And as he sat at dinner in the house, many tax collectors and sinners came and were sitting with him and his disciples. When the Pharisees saw this, they said to his disciples, “Why does your teacher eat with tax collectors and sinners?” But when he heard this, he said, “Those who are well have no need of a physician, but those who are sick. Go and learn what this means, ‘I desire mercy, not sacrifice.’ For I have come to call not the righteous but sinners.
Like most perfectionists, I’m incredibly hard on myself.
Don’t let the word perfectionist fool you.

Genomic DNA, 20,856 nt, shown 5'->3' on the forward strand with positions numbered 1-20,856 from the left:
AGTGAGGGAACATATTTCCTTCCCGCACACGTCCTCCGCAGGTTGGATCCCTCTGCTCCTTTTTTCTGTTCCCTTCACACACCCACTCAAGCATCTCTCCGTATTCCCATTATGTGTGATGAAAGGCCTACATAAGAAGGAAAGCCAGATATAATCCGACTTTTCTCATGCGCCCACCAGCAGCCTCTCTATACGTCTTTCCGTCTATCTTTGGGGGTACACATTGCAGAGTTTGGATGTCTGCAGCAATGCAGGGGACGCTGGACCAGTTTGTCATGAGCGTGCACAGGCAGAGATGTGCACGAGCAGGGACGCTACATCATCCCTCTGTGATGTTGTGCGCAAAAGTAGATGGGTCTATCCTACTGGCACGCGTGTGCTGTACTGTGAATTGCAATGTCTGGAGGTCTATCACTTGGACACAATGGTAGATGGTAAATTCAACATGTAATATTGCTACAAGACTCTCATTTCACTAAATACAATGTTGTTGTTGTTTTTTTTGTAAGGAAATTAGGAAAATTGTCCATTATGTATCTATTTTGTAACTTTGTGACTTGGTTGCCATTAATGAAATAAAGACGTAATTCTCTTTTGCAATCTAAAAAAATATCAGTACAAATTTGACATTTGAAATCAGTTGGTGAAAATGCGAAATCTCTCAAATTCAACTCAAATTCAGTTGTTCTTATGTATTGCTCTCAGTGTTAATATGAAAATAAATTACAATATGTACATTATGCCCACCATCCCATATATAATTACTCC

I am far from perfect.
Instead, I set lofty goals that even a saint would have a hard time fulfilling. Spiritual goals, parenting goals, marriage ideals, you name it.
I try to achieve the impossible, then I’m paralyzed by my lack of progress.
I don’t show myself any mercy.
When I contemplate the amazing depths of Jesus’ mercy today, on Divine Mercy Sunday, I’m reminded of this quote from Blessed Theresa of Calcutta.
God doesn’t call us to be successful. He calls us to be faithful.
God’s mercy is infinite, despite our imperfections.
Perfect people would have no need for leaning on Christ.
Perfect people wouldn’t need to die to self, in order to follow Christ.
Contemplating this, I’m glad I’m not perfect. I’m forever grateful for my failings, that lead me to depend more and more on Christ’s mercy.